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Pharmacist’s registration cancelled for professional misconduct

02 Feb 2017

A registered pharmacist has had his registration cancelled and been disqualified for reapplying for three years for behaving in a way that constitutes professional misconduct.

The Pharmacy Board of Australia (the Board) referred Gyu Sung Lee to the Victorian Civil and Administrative Tribunal (the tribunal) in March 2016. The matter concerned his conduct as a registered pharmacist in 2013 and 2014. Later, Dr Lee graduated with a medical degree and at the time of the Board’s referral held registration as a pharmacist and as a medical practitioner.

The Board alleged Dr Lee engaged in professional misconduct and/or unprofessional conduct as defined under the Health Practitioner Regulation National Law, as in force in each state in territory (the National Law). In particular, it alleged Dr Lee engaged in an unlawful and dishonest course of conduct by:

  • misappropriating prescription pads from a hospital
  • producing false prescriptions and presenting the false prescriptions to various other pharmacists; and/or
  • dishonestly obtaining, or attempting to obtain, prescription medications for his own use.

In October and November 2014, Dr Lee notified the Board after he was charged with theft, dishonestly obtaining property by deception and possession of drugs of dependence. On 9 December 2014, he pleaded guilty in a Magistrates’ Court and was sentenced without conviction to be of good behaviour for six months with a condition he undergo psychological counselling and treatment.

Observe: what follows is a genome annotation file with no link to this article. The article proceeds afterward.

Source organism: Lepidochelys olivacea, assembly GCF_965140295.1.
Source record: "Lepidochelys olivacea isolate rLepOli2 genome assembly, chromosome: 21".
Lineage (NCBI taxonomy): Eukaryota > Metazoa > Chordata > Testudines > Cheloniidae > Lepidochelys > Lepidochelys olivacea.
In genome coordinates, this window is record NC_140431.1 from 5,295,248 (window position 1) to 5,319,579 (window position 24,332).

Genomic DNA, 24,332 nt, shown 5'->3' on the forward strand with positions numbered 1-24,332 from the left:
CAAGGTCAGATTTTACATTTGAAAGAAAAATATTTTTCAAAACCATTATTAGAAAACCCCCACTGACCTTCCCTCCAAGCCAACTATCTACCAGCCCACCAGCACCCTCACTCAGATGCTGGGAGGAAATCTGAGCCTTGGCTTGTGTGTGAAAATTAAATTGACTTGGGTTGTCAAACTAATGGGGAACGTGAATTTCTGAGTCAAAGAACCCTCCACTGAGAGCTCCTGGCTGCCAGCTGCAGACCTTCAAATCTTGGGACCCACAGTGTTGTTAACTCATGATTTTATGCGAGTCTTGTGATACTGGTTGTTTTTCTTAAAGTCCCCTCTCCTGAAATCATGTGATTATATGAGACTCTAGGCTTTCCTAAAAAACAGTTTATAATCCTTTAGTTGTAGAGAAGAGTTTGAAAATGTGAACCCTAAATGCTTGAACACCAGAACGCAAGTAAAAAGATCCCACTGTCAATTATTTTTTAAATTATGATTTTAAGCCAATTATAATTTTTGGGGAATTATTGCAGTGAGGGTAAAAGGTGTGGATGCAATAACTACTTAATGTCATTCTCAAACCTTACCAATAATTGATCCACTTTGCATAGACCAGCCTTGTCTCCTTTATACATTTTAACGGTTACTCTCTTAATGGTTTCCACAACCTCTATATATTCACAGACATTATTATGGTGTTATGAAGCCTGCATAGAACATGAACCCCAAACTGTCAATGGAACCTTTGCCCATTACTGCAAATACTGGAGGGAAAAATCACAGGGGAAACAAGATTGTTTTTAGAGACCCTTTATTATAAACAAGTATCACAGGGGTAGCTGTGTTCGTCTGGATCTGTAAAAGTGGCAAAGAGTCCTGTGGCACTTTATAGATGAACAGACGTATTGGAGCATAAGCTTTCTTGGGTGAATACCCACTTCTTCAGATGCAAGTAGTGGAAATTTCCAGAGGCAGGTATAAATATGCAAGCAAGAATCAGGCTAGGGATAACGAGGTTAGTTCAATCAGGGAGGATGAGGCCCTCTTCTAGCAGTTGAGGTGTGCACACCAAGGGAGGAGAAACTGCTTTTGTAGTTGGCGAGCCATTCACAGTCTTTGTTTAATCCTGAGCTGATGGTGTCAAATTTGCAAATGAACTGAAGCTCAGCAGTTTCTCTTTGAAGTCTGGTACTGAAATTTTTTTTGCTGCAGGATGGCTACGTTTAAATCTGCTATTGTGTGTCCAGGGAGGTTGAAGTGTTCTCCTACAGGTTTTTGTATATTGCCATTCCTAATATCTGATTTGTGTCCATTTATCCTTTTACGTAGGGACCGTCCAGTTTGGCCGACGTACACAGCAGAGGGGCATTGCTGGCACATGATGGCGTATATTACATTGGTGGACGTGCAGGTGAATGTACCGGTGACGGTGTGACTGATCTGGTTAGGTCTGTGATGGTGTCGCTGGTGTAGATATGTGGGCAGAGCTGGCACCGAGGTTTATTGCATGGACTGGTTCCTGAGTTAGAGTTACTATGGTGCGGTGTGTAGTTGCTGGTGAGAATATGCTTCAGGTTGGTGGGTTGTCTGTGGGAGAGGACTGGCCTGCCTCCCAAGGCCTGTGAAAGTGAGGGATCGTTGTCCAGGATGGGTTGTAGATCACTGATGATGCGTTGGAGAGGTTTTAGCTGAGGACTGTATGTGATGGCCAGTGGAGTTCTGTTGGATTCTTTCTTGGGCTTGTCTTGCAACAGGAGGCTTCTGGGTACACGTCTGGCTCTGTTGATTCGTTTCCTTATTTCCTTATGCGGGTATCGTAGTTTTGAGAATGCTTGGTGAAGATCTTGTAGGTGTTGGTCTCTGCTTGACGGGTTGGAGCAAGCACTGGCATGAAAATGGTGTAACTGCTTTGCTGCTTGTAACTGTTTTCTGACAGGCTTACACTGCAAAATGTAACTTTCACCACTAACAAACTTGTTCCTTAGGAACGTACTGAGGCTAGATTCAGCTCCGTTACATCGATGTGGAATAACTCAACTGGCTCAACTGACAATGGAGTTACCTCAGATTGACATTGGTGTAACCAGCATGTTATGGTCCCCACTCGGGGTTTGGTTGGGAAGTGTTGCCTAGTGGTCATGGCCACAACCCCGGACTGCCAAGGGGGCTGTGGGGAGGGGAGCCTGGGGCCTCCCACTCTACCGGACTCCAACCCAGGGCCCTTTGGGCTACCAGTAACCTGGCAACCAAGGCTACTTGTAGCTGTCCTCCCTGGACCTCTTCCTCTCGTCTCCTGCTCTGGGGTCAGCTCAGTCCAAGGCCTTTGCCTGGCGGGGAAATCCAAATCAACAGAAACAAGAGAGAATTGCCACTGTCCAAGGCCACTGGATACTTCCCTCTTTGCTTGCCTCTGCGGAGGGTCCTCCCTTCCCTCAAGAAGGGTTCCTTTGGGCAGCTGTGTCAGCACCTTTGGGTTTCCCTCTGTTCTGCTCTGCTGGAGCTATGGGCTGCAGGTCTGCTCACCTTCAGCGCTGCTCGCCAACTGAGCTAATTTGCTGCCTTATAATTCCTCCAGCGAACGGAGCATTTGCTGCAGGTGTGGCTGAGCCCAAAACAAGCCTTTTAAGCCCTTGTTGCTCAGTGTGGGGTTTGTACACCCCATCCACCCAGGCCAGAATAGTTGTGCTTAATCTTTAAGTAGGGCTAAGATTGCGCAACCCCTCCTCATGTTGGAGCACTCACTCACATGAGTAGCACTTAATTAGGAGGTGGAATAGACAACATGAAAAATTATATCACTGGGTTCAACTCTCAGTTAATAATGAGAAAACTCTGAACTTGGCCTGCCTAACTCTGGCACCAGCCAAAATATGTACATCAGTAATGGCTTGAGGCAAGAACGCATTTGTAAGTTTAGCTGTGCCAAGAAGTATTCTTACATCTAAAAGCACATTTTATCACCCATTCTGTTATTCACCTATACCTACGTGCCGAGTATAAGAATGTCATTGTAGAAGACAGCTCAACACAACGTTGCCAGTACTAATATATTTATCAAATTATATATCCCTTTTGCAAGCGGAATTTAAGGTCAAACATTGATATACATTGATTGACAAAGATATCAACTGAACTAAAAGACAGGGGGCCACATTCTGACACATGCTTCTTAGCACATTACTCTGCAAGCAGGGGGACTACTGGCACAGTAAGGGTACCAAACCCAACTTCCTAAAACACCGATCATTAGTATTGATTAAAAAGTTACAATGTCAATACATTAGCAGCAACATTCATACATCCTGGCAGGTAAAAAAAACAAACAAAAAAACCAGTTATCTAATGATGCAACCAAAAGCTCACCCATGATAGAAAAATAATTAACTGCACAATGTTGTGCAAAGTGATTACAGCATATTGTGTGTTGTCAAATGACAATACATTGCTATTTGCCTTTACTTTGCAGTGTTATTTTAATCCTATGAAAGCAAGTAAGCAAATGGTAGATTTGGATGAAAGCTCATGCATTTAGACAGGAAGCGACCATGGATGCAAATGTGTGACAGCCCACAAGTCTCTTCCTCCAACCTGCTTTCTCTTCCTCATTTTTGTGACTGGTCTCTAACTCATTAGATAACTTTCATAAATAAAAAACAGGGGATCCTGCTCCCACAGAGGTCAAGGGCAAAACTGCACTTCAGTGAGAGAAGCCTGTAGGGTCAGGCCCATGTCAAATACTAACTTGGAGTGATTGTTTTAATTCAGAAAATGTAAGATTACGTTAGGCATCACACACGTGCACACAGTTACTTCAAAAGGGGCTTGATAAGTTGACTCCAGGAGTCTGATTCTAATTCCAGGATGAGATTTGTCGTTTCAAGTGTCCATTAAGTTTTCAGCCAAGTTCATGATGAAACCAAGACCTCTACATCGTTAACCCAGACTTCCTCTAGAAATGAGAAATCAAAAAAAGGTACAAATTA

Following his graduation in 2015 with a medical degree, Dr Lee was granted registration as a medical practitioner by the Medical Board of Australia following an independent health assessment and took up an internship from mid 2015 to mid 2016.

The tribunal noted that on 2 December 2016 it received information that Dr Lee had engaged in further offending. He admitted that in late 2015 he stole a prescription pad from the hospital he was working in and used it to write prescriptions for himself between 31 December 2015 and 23 July 2016. On 5 August 2016 the medical practitioner named on the prescription confirmed she had not written it following an enquiry by a pharmacist. The matter was reported to police and on 21 November 2016 Dr Lee pleaded guilty in a Magistrates’ Court to criminal charges relating to obtaining property by deception and possessing drugs of dependence. He was sentenced without conviction to be of good behaviour for two years.

Dr Lee has not worked as a pharmacist since March 2014 and had given undertakings to the Board and the Medical Board of Australia not to practise from 12 August 2016 in response to notifications about his conduct in 2015 and 2016.

The tribunal heard the matter on 19 December 2016. Shortly before the hearing the parties provided the tribunal with an agreed statement of facts and proposed findings.

In its orders dated 20 January 2017, the tribunal found during the events in 2013 and 2014, Dr Lee behaved in a way that constitutes professional misconduct as defined in paragraph (c) of section 5 of the National Law. It found his conduct warranted cancellation of his registration as a pharmacist and his disqualification for re-applying for three years was appropriate because:

  • the tribunal accepted the opinion of a psychologist that Dr Lee was at high risk ‘for at least the next 12 months to two years’, and the period allowed a buffer once that risk subsides
  • it gave Dr Lee an unambiguous message concerning the severe ramifications of his conduct
  • it delivers the clearest message possible to members of the profession as to the consequences of failing one’s professional obligations in this manner, and
  • it protects the reputation of the profession.

The tribunal’s decision is published on AustLII.

Page reviewed 2/02/2017